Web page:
Palestinian officials were in town this week to meet with Kerry on their plan to ask to the UN Security Council to set a two-year deadline for an end to the occupation and recognition of a Palestinian state along the 1967 lines. Kerry told them Washington won’t support that and prefers seeing direct negotiations resumed.
Palestinians are hoping that in light of the rising tensions between Washington and Jerusalem, the Obama administration might not veto their resolution but work with them on an acceptable alternative. Acceptable, that is, to the United States and the Palestinians; it is hard to imagine anything acceptable to Netanyahu, who is said to be planning new elections for next year and looking to dump his centrist partners in favor of more right-wing, nationalist partners who reject Palestinian statehood.
As US frustration with Netanyahu grows, one early result could be an end to the automatic veto of UN resolutions opposed by Jerusalem.
That will certainly create an outcry from the Congress and the Jewish community, demanding he back down. If he does, an administration with a reputation for weakness in foreign policy will look even weaker.
Another card the administration can play is publishing its own vision of what the two-state approach should look like, including maps of where it would like to see the borders drawn.
Even before that issue arises, a potential flashpoint is the November 24 target date for a nuclear agreement with Iran. Whatever the outcome Netanyahu is certain to object and can be expected to mobilize his friends, particularly Republicans in Congress who would be delighted to oppose Obama on anything, to kill the deal and impose tough new sanctions. Look for the American Israel Public Affairs Committee (AIPAC), a close Netanyahu ally which has made this its signature issue for more than two decades, to lead the charge.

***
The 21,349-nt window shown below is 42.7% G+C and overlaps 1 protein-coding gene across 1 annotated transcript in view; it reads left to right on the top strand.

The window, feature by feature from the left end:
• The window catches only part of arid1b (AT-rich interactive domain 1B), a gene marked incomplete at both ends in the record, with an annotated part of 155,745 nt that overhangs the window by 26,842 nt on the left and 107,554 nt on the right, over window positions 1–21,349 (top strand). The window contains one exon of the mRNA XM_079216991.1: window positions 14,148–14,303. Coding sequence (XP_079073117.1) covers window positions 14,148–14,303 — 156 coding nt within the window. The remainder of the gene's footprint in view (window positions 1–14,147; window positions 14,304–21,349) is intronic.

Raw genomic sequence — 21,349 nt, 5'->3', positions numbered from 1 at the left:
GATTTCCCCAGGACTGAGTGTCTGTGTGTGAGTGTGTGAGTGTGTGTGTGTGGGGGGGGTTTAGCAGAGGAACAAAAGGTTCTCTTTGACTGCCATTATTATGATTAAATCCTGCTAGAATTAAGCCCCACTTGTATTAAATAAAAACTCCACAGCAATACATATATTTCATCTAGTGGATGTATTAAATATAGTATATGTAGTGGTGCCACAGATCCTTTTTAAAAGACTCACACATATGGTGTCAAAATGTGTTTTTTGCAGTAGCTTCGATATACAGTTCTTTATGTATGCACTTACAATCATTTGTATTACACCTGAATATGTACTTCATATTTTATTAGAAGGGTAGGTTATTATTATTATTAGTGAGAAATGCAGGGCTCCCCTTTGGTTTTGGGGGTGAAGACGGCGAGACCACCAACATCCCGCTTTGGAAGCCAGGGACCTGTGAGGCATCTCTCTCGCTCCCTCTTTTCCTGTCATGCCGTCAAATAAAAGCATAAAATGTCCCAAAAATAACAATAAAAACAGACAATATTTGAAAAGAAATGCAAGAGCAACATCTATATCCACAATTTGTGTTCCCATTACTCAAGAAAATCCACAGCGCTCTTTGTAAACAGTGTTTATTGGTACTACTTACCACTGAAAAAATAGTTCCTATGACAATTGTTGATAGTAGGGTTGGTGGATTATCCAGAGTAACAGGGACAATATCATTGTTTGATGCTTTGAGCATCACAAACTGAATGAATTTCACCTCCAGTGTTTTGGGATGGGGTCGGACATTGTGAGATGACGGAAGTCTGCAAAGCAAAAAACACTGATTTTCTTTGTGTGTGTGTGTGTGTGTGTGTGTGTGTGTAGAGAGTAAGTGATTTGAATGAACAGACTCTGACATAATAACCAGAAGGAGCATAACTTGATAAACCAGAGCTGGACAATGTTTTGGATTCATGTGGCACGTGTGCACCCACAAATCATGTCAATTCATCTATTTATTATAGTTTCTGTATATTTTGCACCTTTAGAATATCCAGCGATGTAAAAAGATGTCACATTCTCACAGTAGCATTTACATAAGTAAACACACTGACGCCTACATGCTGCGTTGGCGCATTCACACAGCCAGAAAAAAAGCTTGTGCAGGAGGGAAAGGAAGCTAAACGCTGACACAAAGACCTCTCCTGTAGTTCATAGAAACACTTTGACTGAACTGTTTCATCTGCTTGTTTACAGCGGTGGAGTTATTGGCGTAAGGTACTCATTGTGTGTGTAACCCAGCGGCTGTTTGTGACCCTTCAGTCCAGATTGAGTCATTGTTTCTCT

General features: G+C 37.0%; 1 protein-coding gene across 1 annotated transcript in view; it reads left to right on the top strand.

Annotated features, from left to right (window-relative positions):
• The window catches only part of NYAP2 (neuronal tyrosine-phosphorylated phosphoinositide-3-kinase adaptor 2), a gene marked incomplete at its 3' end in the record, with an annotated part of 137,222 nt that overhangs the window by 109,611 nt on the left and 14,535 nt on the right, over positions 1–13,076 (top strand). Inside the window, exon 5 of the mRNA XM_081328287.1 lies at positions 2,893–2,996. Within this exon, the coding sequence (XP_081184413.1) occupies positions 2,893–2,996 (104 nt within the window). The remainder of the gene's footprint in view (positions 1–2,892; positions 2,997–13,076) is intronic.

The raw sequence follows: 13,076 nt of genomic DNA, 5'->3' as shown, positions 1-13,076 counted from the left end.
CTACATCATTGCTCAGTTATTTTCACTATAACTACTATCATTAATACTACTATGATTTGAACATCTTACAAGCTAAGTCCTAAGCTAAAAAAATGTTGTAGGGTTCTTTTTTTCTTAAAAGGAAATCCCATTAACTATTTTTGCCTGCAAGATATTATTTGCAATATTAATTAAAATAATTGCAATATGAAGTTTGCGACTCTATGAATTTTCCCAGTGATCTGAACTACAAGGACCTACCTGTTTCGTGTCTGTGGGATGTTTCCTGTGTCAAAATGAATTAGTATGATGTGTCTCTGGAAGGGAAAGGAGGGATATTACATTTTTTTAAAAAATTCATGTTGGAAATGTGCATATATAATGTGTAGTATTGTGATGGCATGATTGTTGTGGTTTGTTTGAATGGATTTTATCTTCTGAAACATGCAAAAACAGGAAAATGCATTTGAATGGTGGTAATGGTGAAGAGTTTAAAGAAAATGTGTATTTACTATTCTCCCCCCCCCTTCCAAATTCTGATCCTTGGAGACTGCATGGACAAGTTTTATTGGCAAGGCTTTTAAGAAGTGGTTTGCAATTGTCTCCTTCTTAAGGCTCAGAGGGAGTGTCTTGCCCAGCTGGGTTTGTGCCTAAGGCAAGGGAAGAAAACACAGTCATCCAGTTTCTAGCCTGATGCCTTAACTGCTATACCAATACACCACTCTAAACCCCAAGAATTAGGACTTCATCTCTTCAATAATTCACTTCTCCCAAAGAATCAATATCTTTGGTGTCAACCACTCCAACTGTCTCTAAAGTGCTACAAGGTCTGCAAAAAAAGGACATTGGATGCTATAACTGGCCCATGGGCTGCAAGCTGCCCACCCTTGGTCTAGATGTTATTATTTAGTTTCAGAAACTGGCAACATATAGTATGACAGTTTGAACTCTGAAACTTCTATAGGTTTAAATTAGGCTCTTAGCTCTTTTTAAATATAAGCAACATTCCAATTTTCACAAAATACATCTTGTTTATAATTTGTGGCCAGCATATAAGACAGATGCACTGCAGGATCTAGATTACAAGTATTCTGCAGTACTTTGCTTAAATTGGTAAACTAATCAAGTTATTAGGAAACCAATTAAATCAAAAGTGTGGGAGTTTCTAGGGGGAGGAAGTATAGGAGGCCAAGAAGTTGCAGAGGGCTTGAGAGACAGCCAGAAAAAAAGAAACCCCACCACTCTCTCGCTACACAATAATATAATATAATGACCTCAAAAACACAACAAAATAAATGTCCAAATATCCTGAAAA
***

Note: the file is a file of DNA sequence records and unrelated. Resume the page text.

Goldberg and others report Netanyahu has written off Obama for the past two years of his administration and decided to bypass the administration and deal directly with the Congress, especially the Republicans, and the Jewish leadership to pursue his agenda.
That strategy, which Netanyahu also employed during his first term in the 1990s when he aligned with then-Speaker Newt Gingrich and House Republicans to block the Clinton administration’s peace policies, could backfire. Israeli analysts have said that strategy was a major contributor to Netanyahu’s landslide defeat in the 1999 election.
The White House is well aware than in the 2012 election Netanyahu, his financial backer Sheldon Adelson and his confidante and future ambassador Ron Dermer teamed up to try to unseat Obama and elect fellow Republican Mitt Romne. Meddling in American partisan politics is an old habit for Netanyahu and look for it more of it over the next two years.
The alliance is not collapsing, as some fret. The essential defense/intelligence/security relationship as well as the economic support continue to be strong. The first signs of weakness could show up very soon in the political-diplomatic arena and could be game changers. Friends and foes alike will be watching to see how Netanyahu responds to the outcome of this week’s US elections and what lessons both he and Obama learn from “chickenshit-gate.”